The new web resource highlights other ways the AAFP is working to cut members’ administrative burden, focusing on activities, tools and programs that seek to tackle specific aspects of the problem.

    • Reduce and Streamline Prior Authorization: The Academy has joined with more than a dozen other medical specialty groups to support the Seniors’ Timely Access to Care Act (H.R. 3173), which would ease prior authorization requirements in the Medicare Advantage program and likely drive welcome and badly needed improvements to prior authorization in commercial insurance plans.
    • Reduce Charting Time: The AAFP has partnered with Suki, a tool powered by artificial intelligence that acts as the physician’s digital assistant for documenting patient visits. Suki has demonstrated that it cuts in-clinic documentation time in half and after-hours charting by 70%.
    • Improve EHR Usability: The AAFP Innovation Laboratory seeks proven, advanced technological platforms and tools to reduce administrative complexity and add member value. One example is Navina, an AI-driven platform that integrates with a practice's EHR and automates real-time aggregation and analysis of patient data to optimize diagnosis and coding and enhance clinical workflow.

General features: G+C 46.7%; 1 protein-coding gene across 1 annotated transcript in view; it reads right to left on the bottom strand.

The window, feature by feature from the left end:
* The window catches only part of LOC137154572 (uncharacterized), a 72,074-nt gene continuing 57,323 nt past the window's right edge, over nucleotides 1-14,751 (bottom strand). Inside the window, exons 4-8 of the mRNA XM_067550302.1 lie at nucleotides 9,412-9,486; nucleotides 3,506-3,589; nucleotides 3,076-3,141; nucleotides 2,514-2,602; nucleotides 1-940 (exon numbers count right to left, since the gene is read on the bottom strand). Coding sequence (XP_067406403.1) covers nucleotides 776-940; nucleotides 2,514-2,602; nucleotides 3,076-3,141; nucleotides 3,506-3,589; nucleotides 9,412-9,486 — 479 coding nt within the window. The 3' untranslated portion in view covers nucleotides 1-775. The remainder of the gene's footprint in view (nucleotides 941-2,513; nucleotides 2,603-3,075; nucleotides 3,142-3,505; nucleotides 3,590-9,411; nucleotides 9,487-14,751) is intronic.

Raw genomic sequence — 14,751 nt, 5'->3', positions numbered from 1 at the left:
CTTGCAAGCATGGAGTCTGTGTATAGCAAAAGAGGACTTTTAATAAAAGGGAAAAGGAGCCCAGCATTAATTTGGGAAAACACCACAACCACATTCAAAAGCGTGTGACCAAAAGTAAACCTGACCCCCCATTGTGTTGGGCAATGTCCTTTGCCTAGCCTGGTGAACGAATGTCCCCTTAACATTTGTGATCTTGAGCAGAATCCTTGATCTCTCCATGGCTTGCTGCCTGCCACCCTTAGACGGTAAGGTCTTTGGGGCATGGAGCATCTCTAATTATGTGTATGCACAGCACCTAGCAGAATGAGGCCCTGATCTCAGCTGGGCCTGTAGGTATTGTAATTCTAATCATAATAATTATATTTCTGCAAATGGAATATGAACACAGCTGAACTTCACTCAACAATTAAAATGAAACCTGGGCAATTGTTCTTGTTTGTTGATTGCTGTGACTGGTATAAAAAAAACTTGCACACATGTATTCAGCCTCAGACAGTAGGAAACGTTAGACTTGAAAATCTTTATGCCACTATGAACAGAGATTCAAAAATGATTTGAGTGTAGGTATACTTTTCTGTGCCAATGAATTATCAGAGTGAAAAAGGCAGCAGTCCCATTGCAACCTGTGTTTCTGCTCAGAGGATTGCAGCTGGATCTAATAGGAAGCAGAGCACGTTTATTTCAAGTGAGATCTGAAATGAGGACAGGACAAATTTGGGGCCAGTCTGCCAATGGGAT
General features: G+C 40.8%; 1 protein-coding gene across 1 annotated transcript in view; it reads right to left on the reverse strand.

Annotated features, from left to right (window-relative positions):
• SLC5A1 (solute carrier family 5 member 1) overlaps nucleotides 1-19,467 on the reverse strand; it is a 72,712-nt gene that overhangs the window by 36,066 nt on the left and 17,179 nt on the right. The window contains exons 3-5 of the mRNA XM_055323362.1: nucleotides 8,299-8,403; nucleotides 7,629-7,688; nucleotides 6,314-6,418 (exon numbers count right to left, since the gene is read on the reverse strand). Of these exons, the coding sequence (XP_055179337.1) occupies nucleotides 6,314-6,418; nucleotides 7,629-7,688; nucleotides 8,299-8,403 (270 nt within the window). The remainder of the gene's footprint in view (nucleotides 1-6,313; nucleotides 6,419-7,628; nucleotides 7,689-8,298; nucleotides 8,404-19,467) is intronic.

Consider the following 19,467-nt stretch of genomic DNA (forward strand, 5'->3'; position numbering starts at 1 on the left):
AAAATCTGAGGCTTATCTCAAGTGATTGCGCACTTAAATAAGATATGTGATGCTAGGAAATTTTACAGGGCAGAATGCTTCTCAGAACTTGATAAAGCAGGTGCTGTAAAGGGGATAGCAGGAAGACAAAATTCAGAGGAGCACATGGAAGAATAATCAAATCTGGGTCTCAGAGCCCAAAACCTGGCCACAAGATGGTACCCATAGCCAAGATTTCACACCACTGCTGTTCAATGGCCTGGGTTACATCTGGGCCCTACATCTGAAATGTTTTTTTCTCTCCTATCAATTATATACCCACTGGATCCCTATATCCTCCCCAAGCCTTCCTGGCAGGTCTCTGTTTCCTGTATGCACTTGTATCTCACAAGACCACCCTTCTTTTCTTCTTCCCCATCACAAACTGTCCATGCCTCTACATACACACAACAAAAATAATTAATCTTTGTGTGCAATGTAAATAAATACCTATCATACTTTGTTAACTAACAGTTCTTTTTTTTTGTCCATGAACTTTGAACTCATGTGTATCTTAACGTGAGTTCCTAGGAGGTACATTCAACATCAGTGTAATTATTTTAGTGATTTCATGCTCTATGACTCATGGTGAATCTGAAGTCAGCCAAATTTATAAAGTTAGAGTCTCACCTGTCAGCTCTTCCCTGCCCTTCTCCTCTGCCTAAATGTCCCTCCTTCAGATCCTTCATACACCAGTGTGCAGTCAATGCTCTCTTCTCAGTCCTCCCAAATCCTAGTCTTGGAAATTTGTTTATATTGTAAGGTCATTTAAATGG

• Simplify E/M Coding & Documentation: As a standing member of the AMA/Specialty Society Relative Value Scale Update Committee, the AAFP helps shape Medicare relative values, which, in turn, influence physician payment. In addition, CMS took Academy recommendations into account when it implemented the first major overhaul of office visit/outpatient evaluation and management (E/M) guidance in more than 25 years on Jan. 1, 2021.
    • Champion Meaningful Quality Measures: As a founding member and active participant of the Core Quality Measures Collaborative, the AAFP is key to developing and revising measure sets to harmonize quality measurement across payers. The AAFP is also represented on the Measure Applications Partnership, which guides CMS in selecting performance measures for federal health programs.
    • Facilitate Practice Improvement: Practice change can be daunting, so AAFP TIPS™ has simplified the process. Designed for family medicine, TIPS resources make preparing your team for practice improvement faster and easier. Multiple TIPS options let you choose which practice areas to work on, and customizable, ready-to-use tools help you make small changes that yield big results ― all at no charge to members.

    FPM Journal Focus

    Finally, the July/August issue of FPM is largely devoted to administrative simplification, with how-to articles on a range of related topics, including “Practical Ways to Manage Your EHR Inbox,” “FMLA Does Not Need to Be a Four-Letter Word” and “A Step-by-Step Time-Saving Approach to Coding Office Visits.”

    Also in the issue, FPM Editor Sarina Schrager, M.D., M.S., provides insight into her office’s experiences with onerous clerical tasks and other practice hassles and outlines how she and her team are working to lessen the load. And in another feature, AAFP staff experts offer a roundup of what the Academy is doing to tackle administrative complexity.